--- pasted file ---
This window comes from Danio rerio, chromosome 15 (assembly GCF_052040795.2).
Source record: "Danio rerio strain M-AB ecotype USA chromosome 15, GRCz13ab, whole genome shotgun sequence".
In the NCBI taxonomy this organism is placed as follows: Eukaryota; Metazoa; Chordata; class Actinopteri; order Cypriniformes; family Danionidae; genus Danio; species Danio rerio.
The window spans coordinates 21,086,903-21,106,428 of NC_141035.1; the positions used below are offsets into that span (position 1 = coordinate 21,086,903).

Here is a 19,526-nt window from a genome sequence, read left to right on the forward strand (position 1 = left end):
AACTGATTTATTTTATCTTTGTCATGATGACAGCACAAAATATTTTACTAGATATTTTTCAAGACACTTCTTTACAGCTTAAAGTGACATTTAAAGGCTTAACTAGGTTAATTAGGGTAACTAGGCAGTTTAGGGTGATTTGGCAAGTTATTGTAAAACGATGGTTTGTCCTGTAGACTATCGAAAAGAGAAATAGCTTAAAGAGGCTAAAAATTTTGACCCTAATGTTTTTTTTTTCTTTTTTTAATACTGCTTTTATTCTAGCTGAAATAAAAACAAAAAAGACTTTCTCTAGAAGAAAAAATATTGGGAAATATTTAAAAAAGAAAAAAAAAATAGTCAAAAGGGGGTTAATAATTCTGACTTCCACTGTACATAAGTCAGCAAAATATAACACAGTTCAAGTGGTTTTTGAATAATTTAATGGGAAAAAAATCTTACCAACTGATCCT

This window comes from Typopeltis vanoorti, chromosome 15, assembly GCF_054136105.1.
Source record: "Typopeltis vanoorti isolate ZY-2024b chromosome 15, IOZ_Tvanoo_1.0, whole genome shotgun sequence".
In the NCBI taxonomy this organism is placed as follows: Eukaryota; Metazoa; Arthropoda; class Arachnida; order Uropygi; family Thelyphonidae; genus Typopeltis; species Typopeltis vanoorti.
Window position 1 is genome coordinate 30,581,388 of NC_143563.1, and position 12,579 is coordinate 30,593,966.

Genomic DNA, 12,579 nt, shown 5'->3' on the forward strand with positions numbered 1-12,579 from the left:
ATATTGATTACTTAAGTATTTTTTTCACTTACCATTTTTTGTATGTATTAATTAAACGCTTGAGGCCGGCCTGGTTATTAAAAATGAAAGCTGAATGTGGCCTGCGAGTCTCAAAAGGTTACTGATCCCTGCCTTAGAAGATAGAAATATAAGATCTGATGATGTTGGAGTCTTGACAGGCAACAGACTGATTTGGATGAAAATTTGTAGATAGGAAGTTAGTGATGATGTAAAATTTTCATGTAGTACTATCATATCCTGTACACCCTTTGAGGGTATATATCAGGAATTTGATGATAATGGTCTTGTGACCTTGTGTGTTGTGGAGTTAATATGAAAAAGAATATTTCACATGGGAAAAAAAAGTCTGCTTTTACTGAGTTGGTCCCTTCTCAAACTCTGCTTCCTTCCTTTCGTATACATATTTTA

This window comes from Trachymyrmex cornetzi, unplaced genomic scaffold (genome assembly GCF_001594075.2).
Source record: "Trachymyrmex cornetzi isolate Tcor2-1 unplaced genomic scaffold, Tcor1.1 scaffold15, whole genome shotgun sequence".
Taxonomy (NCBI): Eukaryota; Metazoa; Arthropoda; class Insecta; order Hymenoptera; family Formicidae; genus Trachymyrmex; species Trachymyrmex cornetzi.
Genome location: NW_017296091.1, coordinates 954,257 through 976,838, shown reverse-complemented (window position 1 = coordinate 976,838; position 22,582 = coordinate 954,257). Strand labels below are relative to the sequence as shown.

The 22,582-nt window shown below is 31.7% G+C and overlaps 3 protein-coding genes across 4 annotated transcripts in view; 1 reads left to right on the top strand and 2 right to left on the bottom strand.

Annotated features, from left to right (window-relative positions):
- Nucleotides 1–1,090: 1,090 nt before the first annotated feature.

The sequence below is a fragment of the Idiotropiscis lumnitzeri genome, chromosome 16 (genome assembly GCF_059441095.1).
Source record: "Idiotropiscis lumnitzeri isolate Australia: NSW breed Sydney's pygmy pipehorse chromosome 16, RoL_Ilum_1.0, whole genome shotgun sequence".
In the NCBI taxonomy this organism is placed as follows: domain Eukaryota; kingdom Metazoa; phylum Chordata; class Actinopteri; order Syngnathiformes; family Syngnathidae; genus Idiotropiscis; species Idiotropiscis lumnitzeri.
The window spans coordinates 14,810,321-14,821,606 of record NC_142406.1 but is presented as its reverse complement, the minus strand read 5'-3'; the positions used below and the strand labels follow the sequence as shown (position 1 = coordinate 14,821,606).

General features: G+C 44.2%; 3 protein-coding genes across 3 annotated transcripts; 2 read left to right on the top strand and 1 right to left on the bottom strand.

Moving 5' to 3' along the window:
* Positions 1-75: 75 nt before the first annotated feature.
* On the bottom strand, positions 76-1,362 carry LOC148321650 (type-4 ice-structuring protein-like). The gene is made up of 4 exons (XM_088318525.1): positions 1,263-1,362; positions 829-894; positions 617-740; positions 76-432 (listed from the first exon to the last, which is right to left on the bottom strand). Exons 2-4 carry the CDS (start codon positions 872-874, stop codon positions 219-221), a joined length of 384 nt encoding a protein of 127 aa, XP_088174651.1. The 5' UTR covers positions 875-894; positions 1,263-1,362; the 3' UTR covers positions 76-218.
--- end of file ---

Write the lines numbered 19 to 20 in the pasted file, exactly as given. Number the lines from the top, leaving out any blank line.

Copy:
- Nucleotides 1–1,090: 1,090 nt before the first annotated feature.

The sequence below is a fragment of the Idiotropiscis lumnitzeri genome, chromosome 16 (genome assembly GCF_059441095.1).